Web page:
On May 15, the passport stamping service for Venezuelans entering and leaving the country was reopened in El Amparo, Páez municipality, Apure state, and at the Simón Bolívar international bridge, Bolívar municipality, in Táchira state. Regarding mobility trends, the mixed flow continues and in 2022 an increase in the number of people returning to Venezuela is being observed in relation to the second half of 2021. Most of the people who decide to return do so due to family reunification or due to lack of access to income or services in the host country.

At an economic level, the Global Economic Outlook report from the International Monetary Fund (IMF) estimates that Venezuela's Gross Domestic Product (GDP) will grow by 1.5 percent in both 2022 and 2023, while ECLAC forecasts that the increase It will be 5 percent. On the other hand, Credit Suisse's forecast is higher and forecasts an expansion of up to 20 percent of the Venezuelan economy in 2022, although it will depend on the ability to increase oil production and the relaxation of sanctions.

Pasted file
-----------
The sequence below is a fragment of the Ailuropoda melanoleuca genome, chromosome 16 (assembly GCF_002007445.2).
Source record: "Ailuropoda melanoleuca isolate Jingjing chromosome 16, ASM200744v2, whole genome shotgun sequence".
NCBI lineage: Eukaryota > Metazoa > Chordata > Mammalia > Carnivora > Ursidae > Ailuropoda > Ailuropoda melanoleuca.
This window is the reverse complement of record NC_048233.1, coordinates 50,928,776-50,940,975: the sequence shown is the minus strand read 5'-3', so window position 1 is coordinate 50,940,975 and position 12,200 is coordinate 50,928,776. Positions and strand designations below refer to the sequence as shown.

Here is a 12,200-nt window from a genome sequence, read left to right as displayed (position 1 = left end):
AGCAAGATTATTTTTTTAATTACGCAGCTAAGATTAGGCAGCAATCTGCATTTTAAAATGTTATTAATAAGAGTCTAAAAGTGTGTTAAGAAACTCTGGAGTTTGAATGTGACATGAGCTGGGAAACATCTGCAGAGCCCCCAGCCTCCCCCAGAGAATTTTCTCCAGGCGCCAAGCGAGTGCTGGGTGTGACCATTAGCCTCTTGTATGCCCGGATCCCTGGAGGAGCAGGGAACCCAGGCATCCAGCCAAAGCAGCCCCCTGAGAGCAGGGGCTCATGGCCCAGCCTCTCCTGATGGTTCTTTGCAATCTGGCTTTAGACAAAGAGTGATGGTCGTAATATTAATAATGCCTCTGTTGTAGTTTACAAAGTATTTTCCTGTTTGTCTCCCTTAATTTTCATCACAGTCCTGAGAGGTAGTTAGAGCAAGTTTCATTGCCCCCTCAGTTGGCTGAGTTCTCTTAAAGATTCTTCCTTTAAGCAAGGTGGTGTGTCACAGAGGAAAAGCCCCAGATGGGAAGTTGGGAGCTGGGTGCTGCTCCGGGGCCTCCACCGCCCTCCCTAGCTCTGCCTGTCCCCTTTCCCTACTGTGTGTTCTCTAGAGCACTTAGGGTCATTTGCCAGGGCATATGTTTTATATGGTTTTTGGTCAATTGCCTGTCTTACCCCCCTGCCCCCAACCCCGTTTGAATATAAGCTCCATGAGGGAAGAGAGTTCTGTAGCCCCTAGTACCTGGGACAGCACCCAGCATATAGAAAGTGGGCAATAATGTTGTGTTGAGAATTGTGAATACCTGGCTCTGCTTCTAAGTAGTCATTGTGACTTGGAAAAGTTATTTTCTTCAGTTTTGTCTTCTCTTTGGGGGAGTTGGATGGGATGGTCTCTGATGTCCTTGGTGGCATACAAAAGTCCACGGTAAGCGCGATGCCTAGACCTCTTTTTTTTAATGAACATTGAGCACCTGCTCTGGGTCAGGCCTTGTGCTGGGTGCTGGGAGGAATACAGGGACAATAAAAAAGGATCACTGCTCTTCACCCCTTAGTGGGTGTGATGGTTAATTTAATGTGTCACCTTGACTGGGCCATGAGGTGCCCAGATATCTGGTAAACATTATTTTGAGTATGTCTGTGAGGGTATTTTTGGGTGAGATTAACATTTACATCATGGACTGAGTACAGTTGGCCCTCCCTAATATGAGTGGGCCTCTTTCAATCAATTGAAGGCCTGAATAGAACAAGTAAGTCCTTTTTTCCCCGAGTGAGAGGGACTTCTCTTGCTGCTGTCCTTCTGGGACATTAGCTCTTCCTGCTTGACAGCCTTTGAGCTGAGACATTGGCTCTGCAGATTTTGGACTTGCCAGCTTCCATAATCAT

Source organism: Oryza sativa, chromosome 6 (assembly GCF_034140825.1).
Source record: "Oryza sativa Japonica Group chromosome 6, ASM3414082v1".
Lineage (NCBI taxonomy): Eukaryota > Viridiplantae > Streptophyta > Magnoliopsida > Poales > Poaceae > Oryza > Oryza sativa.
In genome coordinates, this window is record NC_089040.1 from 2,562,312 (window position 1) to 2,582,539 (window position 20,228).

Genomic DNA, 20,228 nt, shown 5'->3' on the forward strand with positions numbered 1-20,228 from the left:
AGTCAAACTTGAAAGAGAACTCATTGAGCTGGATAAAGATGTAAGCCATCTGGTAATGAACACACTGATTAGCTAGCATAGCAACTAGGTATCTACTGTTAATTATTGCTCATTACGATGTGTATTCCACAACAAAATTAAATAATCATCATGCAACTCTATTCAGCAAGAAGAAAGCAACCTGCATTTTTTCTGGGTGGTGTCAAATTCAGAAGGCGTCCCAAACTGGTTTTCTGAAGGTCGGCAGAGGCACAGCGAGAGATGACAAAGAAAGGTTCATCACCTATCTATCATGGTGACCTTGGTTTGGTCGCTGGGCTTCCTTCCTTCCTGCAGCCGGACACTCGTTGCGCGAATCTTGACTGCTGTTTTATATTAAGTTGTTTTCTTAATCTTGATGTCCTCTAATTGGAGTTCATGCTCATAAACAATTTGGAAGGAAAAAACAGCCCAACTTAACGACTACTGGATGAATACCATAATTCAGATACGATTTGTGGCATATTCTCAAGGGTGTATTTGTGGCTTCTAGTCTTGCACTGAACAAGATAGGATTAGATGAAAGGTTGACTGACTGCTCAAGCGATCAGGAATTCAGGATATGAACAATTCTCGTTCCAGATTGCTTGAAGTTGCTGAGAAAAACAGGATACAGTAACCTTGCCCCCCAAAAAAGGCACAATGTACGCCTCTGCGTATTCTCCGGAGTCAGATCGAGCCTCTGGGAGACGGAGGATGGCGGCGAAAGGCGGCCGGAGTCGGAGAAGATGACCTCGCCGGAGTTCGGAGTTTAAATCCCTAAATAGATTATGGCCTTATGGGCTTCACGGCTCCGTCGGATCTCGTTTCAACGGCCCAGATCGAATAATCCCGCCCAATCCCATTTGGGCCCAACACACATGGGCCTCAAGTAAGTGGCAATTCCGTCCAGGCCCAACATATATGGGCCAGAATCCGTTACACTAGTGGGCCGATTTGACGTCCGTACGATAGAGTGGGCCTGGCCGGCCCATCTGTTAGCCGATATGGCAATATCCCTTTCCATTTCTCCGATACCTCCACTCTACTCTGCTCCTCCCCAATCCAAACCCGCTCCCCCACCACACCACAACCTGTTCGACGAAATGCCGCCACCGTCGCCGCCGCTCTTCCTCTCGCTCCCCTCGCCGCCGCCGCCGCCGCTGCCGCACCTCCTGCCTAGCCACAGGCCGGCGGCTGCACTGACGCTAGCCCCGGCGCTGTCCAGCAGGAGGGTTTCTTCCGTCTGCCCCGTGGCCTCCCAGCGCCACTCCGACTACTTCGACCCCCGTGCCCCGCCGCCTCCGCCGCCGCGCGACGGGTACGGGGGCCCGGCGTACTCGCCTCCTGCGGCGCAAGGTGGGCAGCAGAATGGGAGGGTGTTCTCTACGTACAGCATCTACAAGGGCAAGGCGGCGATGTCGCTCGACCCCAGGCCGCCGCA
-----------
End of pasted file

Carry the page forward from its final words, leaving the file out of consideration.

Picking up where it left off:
In May and June, the United States announced that it intended to relax some of the economic sanctions on Venezuela in order to favor the resumption of negotiations between the government and the opposition. The relaxation will authorize Chevron Corp. to negotiate its license with the Venezuelan state oil company and the Spanish company Repsol and the Italian Eni will start sending crude oil to Europe from July. With this announcement, it is expected that the exchanges of oil for debt and compensation for investments, which were suspended two years ago, will resume.

In response, both the president of the National Assembly, Jorge Rodríguez, and the head of the Unitarian Platform (opposition), Gerardo Blyde, met to seek formulas that would allow the reactivation of the negotiations. Emphasis was placed on prioritizing social issues in the negotiations.

On May 16, the appointment of Carlos Faria, previously Venezuela's ambassador to Russia, as the new People's Power Minister for Foreign Affairs was announced. Faria replaces Félix Plasencia, who has been in office since August 21, 2021.


UN Office for the Coordination of Humanitarian Affairs